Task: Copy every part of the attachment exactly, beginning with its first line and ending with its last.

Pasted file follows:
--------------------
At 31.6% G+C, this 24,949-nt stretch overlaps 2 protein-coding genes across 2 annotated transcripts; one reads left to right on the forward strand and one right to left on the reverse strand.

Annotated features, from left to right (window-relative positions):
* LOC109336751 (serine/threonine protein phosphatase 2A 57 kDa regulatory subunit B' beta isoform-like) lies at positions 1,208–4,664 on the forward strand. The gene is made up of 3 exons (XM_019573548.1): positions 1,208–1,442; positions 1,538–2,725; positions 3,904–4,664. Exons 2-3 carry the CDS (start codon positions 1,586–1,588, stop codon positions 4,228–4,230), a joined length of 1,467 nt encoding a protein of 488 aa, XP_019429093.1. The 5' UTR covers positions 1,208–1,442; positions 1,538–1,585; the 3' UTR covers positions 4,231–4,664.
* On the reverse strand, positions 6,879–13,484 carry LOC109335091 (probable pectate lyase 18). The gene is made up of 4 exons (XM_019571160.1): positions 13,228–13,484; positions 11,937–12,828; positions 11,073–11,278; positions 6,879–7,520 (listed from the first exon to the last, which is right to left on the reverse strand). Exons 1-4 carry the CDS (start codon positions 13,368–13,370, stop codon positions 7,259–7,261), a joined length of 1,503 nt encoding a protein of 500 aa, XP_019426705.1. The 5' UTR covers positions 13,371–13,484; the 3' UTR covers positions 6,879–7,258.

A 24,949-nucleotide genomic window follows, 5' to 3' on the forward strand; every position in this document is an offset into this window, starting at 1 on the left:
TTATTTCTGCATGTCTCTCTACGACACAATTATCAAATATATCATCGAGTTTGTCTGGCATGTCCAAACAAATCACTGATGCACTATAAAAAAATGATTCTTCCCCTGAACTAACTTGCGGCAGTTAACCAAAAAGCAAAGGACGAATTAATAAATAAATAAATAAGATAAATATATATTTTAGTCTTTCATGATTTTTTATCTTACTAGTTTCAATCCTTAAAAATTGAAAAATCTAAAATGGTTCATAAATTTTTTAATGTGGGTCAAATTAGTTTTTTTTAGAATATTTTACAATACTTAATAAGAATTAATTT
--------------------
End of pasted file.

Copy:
At 31.6% G+C, this 24,949-nt stretch overlaps 2 protein-coding genes across 2 annotated transcripts; one reads left to right on the forward strand and one right to left on the reverse strand.

Annotated features, from left to right (window-relative positions):
* LOC109336751 (serine/threonine protein phosphatase 2A 57 kDa regulatory subunit B' beta isoform-like) lies at positions 1,208–4,664 on the forward strand. The gene is made up of 3 exons (XM_019573548.1): positions 1,208–1,442; positions 1,538–2,725; positions 3,904–4,664. Exons 2-3 carry the CDS (start codon positions 1,586–1,588, stop codon positions 4,228–4,230), a joined length of 1,467 nt encoding a protein of 488 aa, XP_019429093.1. The 5' UTR covers positions 1,208–1,442; positions 1,538–1,585; the 3' UTR covers positions 4,231–4,664.
* On the reverse strand, positions 6,879–13,484 carry LOC109335091 (probable pectate lyase 18). The gene is made up of 4 exons (XM_019571160.1): positions 13,228–13,484; positions 11,937–12,828; positions 11,073–11,278; positions 6,879–7,520 (listed from the first exon to the last, which is right to left on the reverse strand). Exons 1-4 carry the CDS (start codon positions 13,368–13,370, stop codon positions 7,259–7,261), a joined length of 1,503 nt encoding a protein of 500 aa, XP_019426705.1. The 5' UTR covers positions 13,371–13,484; the 3' UTR covers positions 6,879–7,258.

A 24,949-nucleotide genomic window follows, 5' to 3' on the forward strand; every position in this document is an offset into this window, starting at 1 on the left:
TTATTTCTGCATGTCTCTCTACGACACAATTATCAAATATATCATCGAGTTTGTCTGGCATGTCCAAACAAATCACTGATGCACTATAAAAAAATGATTCTTCCCCTGAACTAACTTGCGGCAGTTAACCAAAAAGCAAAGGACGAATTAATAAATAAATAAATAAGATAAATATATATTTTAGTCTTTCATGATTTTTTATCTTACTAGTTTCAATCCTTAAAAATTGAAAAATCTAAAATGGTTCATAAATTTTTTAATGTGGGTCAAATTAGTTTTTTTTAGAATATTTTACAATACTTAATAAGAATTAATTT